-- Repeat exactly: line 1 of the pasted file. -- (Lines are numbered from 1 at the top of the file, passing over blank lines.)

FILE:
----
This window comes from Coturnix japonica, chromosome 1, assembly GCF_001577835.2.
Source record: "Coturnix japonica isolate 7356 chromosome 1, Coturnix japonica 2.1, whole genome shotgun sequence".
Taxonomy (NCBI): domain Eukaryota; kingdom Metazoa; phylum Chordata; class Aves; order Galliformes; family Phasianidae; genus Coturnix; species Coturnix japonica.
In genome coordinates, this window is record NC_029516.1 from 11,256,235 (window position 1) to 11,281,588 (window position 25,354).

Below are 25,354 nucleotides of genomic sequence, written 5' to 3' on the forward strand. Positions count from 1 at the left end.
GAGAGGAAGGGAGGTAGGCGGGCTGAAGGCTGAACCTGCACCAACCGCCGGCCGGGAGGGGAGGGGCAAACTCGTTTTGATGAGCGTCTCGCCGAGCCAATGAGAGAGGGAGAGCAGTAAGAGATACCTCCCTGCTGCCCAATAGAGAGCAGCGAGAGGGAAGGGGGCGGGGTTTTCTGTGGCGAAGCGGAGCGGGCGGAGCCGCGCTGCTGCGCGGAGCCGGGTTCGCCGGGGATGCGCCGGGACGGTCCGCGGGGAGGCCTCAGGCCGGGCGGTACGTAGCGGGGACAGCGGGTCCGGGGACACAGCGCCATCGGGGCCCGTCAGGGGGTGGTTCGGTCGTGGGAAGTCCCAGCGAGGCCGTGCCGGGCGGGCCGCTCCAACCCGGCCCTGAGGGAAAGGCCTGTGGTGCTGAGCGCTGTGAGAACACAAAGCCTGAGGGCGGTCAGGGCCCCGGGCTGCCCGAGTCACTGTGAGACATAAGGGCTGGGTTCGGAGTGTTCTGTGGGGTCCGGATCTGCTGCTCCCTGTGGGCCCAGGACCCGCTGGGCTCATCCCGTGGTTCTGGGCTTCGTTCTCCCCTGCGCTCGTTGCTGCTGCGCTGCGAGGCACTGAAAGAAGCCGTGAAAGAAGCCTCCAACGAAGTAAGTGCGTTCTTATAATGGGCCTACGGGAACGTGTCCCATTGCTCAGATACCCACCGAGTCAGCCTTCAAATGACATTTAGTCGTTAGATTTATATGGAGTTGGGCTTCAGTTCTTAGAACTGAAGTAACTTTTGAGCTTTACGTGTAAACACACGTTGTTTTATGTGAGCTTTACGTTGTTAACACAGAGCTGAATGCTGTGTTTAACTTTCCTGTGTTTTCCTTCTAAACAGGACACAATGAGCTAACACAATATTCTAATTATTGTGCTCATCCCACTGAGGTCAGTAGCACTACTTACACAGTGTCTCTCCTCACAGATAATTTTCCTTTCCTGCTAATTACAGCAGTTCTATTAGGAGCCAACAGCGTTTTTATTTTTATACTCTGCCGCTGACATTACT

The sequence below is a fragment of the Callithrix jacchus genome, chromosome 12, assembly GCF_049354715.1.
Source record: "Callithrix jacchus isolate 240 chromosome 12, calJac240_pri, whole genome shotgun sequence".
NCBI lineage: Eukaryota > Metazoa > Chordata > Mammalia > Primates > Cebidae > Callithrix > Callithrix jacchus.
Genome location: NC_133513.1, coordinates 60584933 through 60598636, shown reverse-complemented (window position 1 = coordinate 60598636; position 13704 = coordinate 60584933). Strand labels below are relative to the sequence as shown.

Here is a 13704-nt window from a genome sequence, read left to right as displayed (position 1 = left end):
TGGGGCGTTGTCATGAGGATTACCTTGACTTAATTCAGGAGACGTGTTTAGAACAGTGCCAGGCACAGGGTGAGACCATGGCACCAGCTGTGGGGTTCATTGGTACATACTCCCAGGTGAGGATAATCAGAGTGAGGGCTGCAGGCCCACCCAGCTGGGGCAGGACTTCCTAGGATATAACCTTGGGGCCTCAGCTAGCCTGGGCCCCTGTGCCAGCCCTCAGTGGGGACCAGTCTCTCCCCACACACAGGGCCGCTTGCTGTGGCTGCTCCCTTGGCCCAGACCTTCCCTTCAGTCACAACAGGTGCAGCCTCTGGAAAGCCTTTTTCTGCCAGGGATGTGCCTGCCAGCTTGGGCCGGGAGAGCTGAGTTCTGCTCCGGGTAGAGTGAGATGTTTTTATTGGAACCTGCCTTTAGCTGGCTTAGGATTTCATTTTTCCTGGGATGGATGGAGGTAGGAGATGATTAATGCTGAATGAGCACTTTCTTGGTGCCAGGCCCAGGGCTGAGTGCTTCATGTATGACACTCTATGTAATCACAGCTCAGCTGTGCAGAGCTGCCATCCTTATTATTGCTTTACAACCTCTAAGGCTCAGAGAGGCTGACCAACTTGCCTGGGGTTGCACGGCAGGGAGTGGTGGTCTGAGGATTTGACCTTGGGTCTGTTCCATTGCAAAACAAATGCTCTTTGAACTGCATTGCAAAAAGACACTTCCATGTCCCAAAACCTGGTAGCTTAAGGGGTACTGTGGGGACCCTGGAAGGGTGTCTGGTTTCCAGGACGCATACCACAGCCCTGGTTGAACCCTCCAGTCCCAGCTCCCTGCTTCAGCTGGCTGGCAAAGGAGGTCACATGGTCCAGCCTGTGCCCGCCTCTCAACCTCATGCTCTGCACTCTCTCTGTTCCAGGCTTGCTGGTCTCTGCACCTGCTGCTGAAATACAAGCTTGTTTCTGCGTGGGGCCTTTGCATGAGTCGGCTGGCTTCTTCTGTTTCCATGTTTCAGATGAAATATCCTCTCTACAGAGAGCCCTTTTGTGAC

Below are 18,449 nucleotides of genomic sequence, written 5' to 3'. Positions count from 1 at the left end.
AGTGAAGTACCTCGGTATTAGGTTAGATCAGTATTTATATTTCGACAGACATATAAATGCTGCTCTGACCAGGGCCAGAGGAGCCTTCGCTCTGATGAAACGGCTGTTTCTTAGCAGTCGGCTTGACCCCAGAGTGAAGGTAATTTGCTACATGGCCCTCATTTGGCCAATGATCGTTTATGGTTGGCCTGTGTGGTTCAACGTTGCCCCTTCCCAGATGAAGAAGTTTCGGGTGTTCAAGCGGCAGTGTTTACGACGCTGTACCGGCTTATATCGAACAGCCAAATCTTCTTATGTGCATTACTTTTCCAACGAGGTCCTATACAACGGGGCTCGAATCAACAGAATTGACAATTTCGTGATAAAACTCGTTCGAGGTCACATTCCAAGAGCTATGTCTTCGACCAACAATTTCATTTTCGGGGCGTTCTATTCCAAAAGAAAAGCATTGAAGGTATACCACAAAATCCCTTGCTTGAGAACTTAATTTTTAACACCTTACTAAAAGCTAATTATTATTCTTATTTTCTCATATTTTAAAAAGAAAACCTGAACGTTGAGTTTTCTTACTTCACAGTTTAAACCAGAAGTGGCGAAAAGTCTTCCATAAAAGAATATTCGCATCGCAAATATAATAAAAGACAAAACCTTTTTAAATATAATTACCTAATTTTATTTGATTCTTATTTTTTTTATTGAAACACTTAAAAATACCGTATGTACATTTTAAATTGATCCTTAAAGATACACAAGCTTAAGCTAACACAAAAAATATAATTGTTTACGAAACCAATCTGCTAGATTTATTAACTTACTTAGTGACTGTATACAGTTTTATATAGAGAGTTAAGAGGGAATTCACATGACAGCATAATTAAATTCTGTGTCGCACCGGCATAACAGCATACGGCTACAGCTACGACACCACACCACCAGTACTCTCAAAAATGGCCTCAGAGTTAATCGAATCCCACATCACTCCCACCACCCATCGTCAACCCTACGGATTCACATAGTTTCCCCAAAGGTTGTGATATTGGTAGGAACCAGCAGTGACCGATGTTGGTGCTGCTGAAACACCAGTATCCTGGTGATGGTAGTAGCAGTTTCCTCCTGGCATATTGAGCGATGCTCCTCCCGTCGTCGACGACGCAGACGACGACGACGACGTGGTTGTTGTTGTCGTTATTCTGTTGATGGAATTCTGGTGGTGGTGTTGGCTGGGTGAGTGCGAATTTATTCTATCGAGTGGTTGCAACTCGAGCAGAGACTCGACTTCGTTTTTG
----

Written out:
This window comes from Coturnix japonica, chromosome 1, assembly GCF_001577835.2.